Craving some free-spirited campervanning? With the KEA Ultima campervan's smart design, that’s completely within your reach.
We took the 7m (23ft) long, Ultima for a test-drive down Victoria’s Mornington Peninsula and parked up among ‘The Pines’ at Shoreham Foreshore. These Monterey pines (Pinus radiata), planted by early landholders prior to 1920, give the foreshore its distinctive character, are protected by the Victorian Heritage Act 1955, and still serve as a landmark for fishermen and surfers on Western Port Bay.
Purpose-built for a couple with relaxing travelling in mind, the Ultima is ideal for regions such as the Mornington Peninsula. It’s not difficult to imagine the scenic drives following the food and wine trail, taking in the arts and culture, history and heritage that you could enjoy in this vehicle.
RV Sales Centre’s manager Dave Boyte said the Ultima was the perfect vehicle for couples or even a single just wanting to dip their toes into the motorhome lifestyle without spending a huge amount.
“The KEA Ultima has a significant amount of space and lots of storage. Most are built on the Volkswagen chassis and are very popular as the price point is very affordable,” Boyte said.
EXTERNAL VEHICLE SPECIFICATIONS
The Ultima’s base vehicle is a Volkswagen with a 2.2 litre turbo-diesel engine and automatic transmission. And travelling effortlessly and smoothly, just over 100km to our test destination, its fuel consumption came in around 15 litre per 100km. The vehicle drives and handles exceptionally well, even for a second-hand motorhome, and that’s due to THL and RVSC’s commitment to care and regular maintenance of its rental fleet, before they hit the sales yard.
Ex-rental vehicles, such as the KEA Ultima, offer potential motorhomers the opportunity to buy into the lifestyle at a far reduced price, compared to buying new.
This two-berth motorhome is a good-looking rooster, courtesy of its hard-wearing fibreglass composite walls. But that’s not all that impressed me externally. Under the rear section of the lounge, storage can be externally accessed by opening the rear doors of the RV. And, under the nearside seating, there is more storage space which can be externally accessed via a hatch. There’s also toilet hatch and a compartment for 9kg gas cylinder on the offside.
The Ultima carries a 140L fresh water tank and 110L waste water tank but no solar power. And to truly enjoy the Australian climate and al-fresco lifestyle, I’d probably option a fixed awning and a slide-out barbecue to complete the package.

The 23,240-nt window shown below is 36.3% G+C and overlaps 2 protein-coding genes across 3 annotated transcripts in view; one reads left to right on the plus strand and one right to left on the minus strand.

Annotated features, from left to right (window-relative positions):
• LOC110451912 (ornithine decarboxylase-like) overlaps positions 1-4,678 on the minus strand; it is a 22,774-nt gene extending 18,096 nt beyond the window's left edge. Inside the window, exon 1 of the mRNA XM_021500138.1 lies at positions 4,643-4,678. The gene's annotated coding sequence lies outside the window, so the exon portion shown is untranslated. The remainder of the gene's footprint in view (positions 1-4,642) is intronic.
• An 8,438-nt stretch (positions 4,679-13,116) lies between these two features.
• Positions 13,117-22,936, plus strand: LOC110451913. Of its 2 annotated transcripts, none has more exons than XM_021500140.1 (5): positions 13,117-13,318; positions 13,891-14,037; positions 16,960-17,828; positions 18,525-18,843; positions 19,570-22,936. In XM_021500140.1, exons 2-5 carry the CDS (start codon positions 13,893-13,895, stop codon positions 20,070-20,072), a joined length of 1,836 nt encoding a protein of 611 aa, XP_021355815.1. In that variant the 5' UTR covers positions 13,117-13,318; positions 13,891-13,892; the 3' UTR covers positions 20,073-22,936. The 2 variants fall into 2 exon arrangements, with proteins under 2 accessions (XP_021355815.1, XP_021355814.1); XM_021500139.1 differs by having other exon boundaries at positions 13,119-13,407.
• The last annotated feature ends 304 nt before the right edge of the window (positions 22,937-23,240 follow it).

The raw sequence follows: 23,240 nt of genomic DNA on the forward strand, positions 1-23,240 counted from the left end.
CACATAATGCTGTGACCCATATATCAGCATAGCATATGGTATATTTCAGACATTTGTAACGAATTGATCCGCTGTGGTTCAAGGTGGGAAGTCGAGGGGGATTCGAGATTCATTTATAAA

The layout of the Ultima has been intelligently thought out, with excellent utilisation of space, good interior height (1.94m) and, of course, the large fixed double bed (1.9m x 1.78m) at the rear. To add to the Ultima’s flexible layout, you can option a modification through RVSC to have two single beds or a dinette that converts into a bed.
Another highlight is the shower and toilet, which are handy even when you’re ‘glamping’ in a caravan park but a necessity if you want to venture off-grid.
There is ample storage space throughout, accentuated by the rear U-shaped lounge with three overhead lockers on the nearside and another three on the offside - the one above the cooktop houses the electrical suite (i.e. fuses; remote for air-conditioner; battery monitor; water heater switch; and switches for lights, rangehood, water pump and fridge).
The lounge also converts to a double berth, with the quick repositioning of seats/backrests and the addition of a couple of infills.
And under the offside seating is the 12V house battery and Projecta suite - plus a safe (for storing valuables), and a mounting pole for the dining table.
Any RVer with even the most basic of culinary skills will delight in the galley configuration comprising a Dometic three-burner cooktop and sink (both with covers).
Below the cooktop is a slide-out cupboard that can hold plates/cups etc. And below the sink is a Tiffany microwave, with yet another storage compartment underneath. There is also a slide-out drawer with a cupboard below, and a TV concealed in a dedicated cabinet which can slide out to be viewed from the lounge/bedroom area. A few added touches in the galley include two towel racks and a spice rack.
Opposite the kitchen is an 80L Dometic fridge, with excellent benchtop space above. Below the benchtop is a storage compartment and two convex concertina cabinets for holding condiments, etc.
Directly opposite the entry door is the shower/toilet combo - consisting of a flexible hose and Thetford cassette toilet, and a moulded section to hold soap, toothbrushes/toothpaste etc. There’s also a cabinet with sliding glass panels that act as a mirror.
The panoramic side windows are eye-catching and provide a great view to the outside, though with both curtains and flyscreens, privacy is ensured. There are also reading lamps and Pioneer speakers at the rear, lighting underneath the overhead cupboards, gas-heated hot water, a Dometic air-conditioner for climatic comfort and a Fiamma hatch above the lounge, which allows abundant natural light and ventilation.
Entertainment in the main cabin is provided by a DVD player with flat-screen TV, AM/FM radio, CD with MP3, and audio/iPhone/USB input facility.
Meanwhile, driver’s cabin features include power steering, cruise control, ABS brakes, swivel seats, central locking, driver and passenger airbags, air-conditioning and heating, LCD screen, AM/FM radio/CD player, USB input, and Bluetooth compatibility.
Base vehicle: Volkswagen Crafter (from 2020 onward it is on Mercedes-Benz Sprinter)
Engine: 2.2 litre turbo-diesel
Cooking: Dometic three-burner cooktop
Fridge: 130L Isotherm (2020 onward)
Bathroom: Combo toilet/shower